Data provided by the USDA Economic Research Service suggest grain movement from Ukraine under the Black Sea Grain Initiative appears to have been focused to some degree on corn rather than wheat (See: Figure 8 in Wheat Outlook: January 2023). Initial movement under the initiative sought to clear the backlog of corn stocks during the August to October period where wheat exports would typically dominate.
Expectations regarding the size of Ukraine grain inventories were also affected by the war, increasing substantially following the Russian invasion in February 2022. Ukraine’s agricultural economy is highly export oriented, with very low stocks levels typical at the time just prior to harvest. Figure 5 shows how projected Ukraine ending stocks for corn and wheat changed after February 2022. Old-crop corn ending stocks forecasts jumped from about 1.5 million to 7 million metric tons following the start of the war. New-crop corn ending stocks estimates were similarly high, reaching a peak of 12 million metric tons. Better than anticipated grain export movement has since dropped 2022/23 corn ending stocks estimates to just 3.4 million metric tons, much closer to long-run levels.
For wheat, the rise in projected old-crop ending stocks following the start of the war was like corn, but slightly smaller in absolute magnitude. Wheat ending stocks for 2021/22 rose from about 2 million to 6 million metric tons. New-crop ending-stocks estimates were similar to final old-crop levels but have since declined. However, the drop in forecasted wheat ending stocks is much less dramatic than the change for corn. When and how Ukraine reduces stocks to long-run levels remains an outstanding question.
Impacts on Global Commodity Markets
Changes in Ukrainian agricultural production in the past year illustrate the severe impacts of war on market volatility. In the immediate aftermath of the Russian invasion of Ukraine, agricultural commodity prices soared. (See: farmdoc daily, March 7, 2022) The May 2022 corn futures price for old-crop delivery increased by $1.32 per bushel or 19% between February 24 and April 18. Old-crop May 2022 wheat futures price increased by $2.36 per bushel or 27% over the same period, briefly touching a high of over 13.60 per bushel in early March. Since the Spring of 2022, prices have moderated with current old-crop futures prices near those levels observed prior to the start of the war. The combination of improved prospects for Ukrainian exports and production responses elsewhere have cooled the market, though current price levels remain high in historic terms. In general, the Black Sea Grain Initiative appears to have had a significant impact on the market’s perceptions of the global supply and demand balance.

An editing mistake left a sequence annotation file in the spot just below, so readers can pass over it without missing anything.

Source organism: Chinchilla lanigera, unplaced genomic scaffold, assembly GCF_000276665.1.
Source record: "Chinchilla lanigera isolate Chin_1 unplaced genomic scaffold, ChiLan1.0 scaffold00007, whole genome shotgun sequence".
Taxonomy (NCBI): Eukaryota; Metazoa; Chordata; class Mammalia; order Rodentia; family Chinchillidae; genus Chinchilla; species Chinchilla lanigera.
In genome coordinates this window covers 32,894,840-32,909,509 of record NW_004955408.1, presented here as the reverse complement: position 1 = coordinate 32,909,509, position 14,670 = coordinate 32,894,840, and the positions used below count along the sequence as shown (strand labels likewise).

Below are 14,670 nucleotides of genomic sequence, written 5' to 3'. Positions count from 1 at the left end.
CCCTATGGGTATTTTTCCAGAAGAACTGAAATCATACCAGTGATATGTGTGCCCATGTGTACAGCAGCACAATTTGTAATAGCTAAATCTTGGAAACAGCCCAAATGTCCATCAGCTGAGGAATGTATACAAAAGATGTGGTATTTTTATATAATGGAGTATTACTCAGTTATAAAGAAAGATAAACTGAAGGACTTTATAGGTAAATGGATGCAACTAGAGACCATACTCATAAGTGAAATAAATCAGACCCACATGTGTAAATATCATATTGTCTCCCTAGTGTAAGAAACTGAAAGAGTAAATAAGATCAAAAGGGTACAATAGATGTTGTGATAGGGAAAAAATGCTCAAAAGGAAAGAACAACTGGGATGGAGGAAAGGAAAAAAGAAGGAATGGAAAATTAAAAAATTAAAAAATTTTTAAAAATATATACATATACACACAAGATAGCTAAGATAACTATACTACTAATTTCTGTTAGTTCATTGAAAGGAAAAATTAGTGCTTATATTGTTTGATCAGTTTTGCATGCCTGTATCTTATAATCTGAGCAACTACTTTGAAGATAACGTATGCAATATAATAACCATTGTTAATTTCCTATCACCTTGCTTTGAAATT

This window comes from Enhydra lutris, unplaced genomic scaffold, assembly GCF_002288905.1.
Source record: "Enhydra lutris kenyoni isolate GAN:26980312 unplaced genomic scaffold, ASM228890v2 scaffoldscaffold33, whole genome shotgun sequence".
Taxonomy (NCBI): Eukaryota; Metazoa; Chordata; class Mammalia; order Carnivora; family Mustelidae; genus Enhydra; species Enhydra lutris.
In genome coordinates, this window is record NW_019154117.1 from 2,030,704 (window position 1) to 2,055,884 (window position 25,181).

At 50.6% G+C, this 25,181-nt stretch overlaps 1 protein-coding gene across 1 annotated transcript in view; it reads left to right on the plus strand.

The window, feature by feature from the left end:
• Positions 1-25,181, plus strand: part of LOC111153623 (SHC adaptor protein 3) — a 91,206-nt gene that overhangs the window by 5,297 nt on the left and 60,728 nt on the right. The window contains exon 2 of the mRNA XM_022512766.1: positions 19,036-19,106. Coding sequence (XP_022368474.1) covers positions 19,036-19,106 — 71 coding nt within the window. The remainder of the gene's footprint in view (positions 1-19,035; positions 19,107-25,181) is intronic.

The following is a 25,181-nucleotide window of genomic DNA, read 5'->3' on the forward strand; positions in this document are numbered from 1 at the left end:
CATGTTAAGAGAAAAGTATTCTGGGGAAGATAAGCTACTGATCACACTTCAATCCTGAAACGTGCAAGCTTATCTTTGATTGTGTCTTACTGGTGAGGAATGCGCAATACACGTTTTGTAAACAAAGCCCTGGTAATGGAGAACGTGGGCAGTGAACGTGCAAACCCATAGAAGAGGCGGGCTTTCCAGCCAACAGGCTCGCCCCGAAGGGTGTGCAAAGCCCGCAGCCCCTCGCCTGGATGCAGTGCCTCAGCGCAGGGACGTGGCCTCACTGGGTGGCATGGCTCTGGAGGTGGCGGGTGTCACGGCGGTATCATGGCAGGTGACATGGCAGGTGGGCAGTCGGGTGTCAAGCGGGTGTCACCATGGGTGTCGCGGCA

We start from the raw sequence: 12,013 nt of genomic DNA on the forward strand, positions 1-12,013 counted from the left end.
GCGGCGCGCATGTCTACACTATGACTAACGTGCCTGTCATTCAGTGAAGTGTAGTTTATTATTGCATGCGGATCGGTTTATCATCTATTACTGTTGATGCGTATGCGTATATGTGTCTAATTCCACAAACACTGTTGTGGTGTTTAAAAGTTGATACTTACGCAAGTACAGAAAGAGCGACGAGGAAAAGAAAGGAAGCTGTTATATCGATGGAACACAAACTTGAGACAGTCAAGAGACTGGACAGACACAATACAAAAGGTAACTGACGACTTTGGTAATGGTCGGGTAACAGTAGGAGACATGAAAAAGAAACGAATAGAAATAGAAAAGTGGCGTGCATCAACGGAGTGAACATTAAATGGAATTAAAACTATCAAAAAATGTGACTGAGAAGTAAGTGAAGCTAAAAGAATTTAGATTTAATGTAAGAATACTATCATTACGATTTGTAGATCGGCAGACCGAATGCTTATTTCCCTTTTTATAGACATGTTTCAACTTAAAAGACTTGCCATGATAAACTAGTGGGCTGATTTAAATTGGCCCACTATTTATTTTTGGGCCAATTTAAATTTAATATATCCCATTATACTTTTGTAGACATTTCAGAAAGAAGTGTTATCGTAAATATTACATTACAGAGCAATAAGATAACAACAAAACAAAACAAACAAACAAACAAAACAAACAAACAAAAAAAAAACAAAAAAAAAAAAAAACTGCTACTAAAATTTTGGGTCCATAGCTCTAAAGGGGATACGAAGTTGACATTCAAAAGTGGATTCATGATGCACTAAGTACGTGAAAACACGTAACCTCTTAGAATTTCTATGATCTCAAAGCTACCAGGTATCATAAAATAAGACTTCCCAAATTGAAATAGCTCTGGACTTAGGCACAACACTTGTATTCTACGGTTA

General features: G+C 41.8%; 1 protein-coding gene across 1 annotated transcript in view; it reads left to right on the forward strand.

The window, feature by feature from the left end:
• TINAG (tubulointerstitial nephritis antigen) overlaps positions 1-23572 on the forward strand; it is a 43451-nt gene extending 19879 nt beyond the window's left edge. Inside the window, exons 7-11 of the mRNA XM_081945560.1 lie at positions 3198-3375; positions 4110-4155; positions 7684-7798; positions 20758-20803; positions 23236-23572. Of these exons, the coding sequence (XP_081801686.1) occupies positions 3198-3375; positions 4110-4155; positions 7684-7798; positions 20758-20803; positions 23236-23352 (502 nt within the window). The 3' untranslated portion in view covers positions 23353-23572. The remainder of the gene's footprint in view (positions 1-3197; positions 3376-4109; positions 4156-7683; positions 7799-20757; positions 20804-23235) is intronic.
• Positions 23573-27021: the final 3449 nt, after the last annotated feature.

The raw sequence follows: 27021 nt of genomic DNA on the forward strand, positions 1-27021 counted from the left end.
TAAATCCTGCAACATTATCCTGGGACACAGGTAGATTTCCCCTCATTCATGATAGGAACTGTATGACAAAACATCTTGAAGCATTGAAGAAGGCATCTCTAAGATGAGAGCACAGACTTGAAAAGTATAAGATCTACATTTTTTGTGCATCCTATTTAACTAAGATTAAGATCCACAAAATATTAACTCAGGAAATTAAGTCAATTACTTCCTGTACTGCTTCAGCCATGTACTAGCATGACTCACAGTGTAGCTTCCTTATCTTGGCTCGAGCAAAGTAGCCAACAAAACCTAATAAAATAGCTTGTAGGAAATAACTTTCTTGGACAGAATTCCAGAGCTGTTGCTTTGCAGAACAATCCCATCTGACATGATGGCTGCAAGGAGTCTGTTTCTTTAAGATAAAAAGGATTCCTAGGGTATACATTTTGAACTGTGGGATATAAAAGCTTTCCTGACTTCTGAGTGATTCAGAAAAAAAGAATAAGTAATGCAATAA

Moderating prices and increased Ukrainian exports do not imply the impact of the Russia-Ukraine war is over. First, the situation on the ground remains tenuous. The ability for Ukrainian exports to flow from Ukrainian Black Sea ports is limited by the continued maintenance of an agreement between the warring states. The Black Sea Grain Initiative has been continued in 120-day intervals but there is no guarantee Russia will agree to allow further exports the next time the agreement is due for renewal in March 2023.
Going forward, corn and wheat markets will balance the supply response to high prices occurring in other major production regions with continued war-induced supply losses in Ukraine. Prospects for 2023 Ukrainian production may be poorer than in 2022 and much more uncertain. Ukraine’s 2022 wheat crop was already planted prior to the start of the war. Logistics required to get necessary agricultural inputs like seed and fertilizer to Ukrainian farms may be more difficult now than in 2022 when some inputs were already on farms prior to the invasion. Finally, the market must also consider how elevated Ukrainian grain stocks will be incorporated into the world market if peace does break out. All these factors point to continued market volatility in the year ahead.